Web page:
New 'greenest states' rankings give Idaho props, knocks Wyoming
As U.S. markets and policies move away from fossil fuels and toward renewables like wind and solar, a new ranking of the nation’s "greenest" states has only three Mountain West states cracking the top 25.
The rankings were conducted by ConsumerAffairs, which used 2021 data to compare states based on factors including greenhouse gas emissions, renewable energy generation, and recycling practices. The consumer information site concluded that the nation’s greenest state is Vermont, where much of the electricity generated, and supplied from out-of-state, comes from hydroelectric dams.
In the Mountain West, the lone state in the top 10 was seventh-ranked Idaho, where roughly 70% of in-state power generation comes from renewable sources – mainly hydroelectric dams. The state also produced some of the nation’s lowest carbon emissions per capita (1.18 tons of carbon dioxide equivalent, or CO2e, per person) and CO2e emission rates (272 pounds per megawatt-hour, or MWh, of electricity).
Justin Martino, managing editor for home services at ConsumerAffairs, said shifting from fossil fuels to renewables is more important than ever for every state.
“The world is on fire,” said Martino, pointing to the recent Canadian wildfire smoke choking the East Coast as another example of the consequences of climate change. “We have to do something or there's not going to be anything left for our future generations. If you can switch your coal-fired power generation to something that is more environmentally friendly, then you have made some very, very major steps there.”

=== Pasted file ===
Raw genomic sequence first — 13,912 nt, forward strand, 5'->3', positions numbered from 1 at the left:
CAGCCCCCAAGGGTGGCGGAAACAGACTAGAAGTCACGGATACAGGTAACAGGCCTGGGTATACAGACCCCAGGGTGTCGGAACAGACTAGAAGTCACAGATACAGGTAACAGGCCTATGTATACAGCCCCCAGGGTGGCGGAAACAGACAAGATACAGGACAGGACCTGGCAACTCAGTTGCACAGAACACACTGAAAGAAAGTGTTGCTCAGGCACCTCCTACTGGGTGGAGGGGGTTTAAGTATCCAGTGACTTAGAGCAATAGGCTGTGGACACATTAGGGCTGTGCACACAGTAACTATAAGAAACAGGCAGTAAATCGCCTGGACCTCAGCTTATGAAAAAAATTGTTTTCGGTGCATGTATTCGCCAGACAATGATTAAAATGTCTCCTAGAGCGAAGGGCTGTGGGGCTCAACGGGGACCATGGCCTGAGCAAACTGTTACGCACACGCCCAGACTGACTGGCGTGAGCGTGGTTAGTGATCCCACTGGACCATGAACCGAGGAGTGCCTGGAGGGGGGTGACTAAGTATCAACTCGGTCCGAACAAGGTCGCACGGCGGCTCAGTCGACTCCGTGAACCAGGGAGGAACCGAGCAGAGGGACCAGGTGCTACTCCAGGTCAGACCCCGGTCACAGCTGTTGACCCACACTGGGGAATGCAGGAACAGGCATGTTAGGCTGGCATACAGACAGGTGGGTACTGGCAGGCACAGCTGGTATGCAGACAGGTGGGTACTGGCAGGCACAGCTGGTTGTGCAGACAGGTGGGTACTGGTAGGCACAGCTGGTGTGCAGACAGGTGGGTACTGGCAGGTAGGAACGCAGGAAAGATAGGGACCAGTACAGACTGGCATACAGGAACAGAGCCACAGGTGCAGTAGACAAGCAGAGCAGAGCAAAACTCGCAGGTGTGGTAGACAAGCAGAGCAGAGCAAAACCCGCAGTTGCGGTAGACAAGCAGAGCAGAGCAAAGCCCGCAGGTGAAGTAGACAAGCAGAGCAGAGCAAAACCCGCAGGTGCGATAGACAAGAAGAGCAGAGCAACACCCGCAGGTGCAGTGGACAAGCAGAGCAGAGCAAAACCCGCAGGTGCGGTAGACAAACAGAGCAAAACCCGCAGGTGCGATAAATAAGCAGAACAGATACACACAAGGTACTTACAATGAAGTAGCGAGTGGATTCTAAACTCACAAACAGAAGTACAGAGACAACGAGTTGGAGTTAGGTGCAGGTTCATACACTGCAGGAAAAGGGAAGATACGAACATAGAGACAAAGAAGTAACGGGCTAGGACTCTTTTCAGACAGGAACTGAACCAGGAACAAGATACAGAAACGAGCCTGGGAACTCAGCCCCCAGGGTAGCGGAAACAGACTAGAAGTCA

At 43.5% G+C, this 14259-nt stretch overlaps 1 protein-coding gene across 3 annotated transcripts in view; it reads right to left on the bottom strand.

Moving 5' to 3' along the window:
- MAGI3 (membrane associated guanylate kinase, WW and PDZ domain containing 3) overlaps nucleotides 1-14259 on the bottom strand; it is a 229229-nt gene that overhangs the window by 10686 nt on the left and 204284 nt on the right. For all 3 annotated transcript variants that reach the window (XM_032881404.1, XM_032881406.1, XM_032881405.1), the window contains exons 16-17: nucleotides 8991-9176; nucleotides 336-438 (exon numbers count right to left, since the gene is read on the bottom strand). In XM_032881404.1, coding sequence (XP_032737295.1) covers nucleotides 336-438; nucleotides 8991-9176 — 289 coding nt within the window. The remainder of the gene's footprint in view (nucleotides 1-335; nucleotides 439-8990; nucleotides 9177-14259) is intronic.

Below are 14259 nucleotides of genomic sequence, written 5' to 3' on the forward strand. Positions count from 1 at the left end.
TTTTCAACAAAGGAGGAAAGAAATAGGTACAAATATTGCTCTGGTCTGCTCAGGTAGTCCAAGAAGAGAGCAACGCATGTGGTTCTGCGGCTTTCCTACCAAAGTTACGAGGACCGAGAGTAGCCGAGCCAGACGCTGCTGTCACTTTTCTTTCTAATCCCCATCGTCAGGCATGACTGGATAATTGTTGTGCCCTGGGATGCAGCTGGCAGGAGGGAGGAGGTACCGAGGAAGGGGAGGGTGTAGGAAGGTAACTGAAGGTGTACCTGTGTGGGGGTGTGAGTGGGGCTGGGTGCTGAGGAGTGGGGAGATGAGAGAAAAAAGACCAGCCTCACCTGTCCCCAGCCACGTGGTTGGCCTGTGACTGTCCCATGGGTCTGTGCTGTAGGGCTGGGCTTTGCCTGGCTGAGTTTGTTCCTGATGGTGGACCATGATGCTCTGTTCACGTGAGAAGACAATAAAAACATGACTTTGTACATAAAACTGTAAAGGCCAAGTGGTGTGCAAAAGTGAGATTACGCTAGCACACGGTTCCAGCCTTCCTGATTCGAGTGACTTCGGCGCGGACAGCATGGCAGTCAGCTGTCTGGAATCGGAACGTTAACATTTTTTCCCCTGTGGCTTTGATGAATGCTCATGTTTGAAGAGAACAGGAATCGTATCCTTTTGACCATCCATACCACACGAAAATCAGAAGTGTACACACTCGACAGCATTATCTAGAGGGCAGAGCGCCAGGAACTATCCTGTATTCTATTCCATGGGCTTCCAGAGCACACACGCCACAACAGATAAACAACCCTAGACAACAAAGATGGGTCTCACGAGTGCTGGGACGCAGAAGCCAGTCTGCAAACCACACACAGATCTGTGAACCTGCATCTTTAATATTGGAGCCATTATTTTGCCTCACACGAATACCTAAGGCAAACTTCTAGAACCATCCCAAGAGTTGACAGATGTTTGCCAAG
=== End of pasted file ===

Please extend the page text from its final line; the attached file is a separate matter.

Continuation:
That is not happening in Wyoming, which ranked dead last. In 2021, the Cowboy State – home to some of the largest coal mines in the world – produced carbon emission levels of 68.66 tons of CO2e per person, the highest amount in the U.S., and 1,847.4 pounds per MWh.
Aside from Idaho, only two other Mountain West states made the top half of the national rankings. Nevada (17th) generated 30.7% of its energy from renewable sources while producing 716.9 pounds of CO2e per MWh and 4.69 tons per person. Colorado (25th) had 32.7% of its energy from renewables with CO2e emission levels of 1,224.6 pounds per MWh and 5.92 tons per person.
Montana, right behind in 26th, had a significantly higher percentage of energy from renewables (51.3%, also largely thanks to hydropower), but the state’s ranking was lowered by its emission levels (11.61 tons of CO2e per person and 1,053 pounds per MWh).
New Mexico ranked 32nd and Utah 37th.
This story was produced by the Mountain West News Bureau, a collaboration between Wyoming Public Media, Nevada Public Radio, Boise State Public Radio in Idaho, KUNR in Nevada, the O'Connor Center for the Rocky Mountain West in Montana, KUNC in Colorado, KUNM in New Mexico, with support from affiliate stations across the region. Funding for the Mountain West News Bureau is provided in part by the Corporation for Public Broadcasting.